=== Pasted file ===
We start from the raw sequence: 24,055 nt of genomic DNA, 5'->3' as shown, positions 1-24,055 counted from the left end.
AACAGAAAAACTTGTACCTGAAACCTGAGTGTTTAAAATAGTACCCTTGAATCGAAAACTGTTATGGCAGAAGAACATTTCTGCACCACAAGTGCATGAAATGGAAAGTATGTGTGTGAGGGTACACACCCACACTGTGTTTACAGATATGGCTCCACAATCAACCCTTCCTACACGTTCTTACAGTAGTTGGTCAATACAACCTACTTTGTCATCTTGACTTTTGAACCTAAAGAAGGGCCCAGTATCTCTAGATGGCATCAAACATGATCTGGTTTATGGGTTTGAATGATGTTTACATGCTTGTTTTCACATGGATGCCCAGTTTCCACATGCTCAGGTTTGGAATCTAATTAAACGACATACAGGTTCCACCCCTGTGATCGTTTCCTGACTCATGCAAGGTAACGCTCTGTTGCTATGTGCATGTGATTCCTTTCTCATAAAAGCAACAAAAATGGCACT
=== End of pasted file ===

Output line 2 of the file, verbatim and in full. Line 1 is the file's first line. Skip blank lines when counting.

AACAGAAAAACTTGTACCTGAAACCTGAGTGTTTAAAATAGTACCCTTGAATCGAAAACTGTTATGGCAGAAGAACATTTCTGCACCACAAGTGCATGAAATGGAAAGTATGTGTGTGAGGGTACACACCCACACTGTGTTTACAGATATGGCTCCACAATCAACCCTTCCTACACGTTCTTACAGTAGTTGGTCAATACAACCTACTTTGTCATCTTGACTTTTGAACCTAAAGAAGGGCCCAGTATCTCTAGATGGCATCAAACATGATCTGGTTTATGGGTTTGAATGATGTTTACATGCTTGTTTTCACATGGATGCCCAGTTTCCACATGCTCAGGTTTGGAATCTAATTAAACGACATACAGGTTCCACCCCTGTGATCGTTTCCTGACTCATGCAAGGTAACGCTCTGTTGCTATGTGCATGTGATTCCTTTCTCATAAAAGCAACAAAAATGGCACT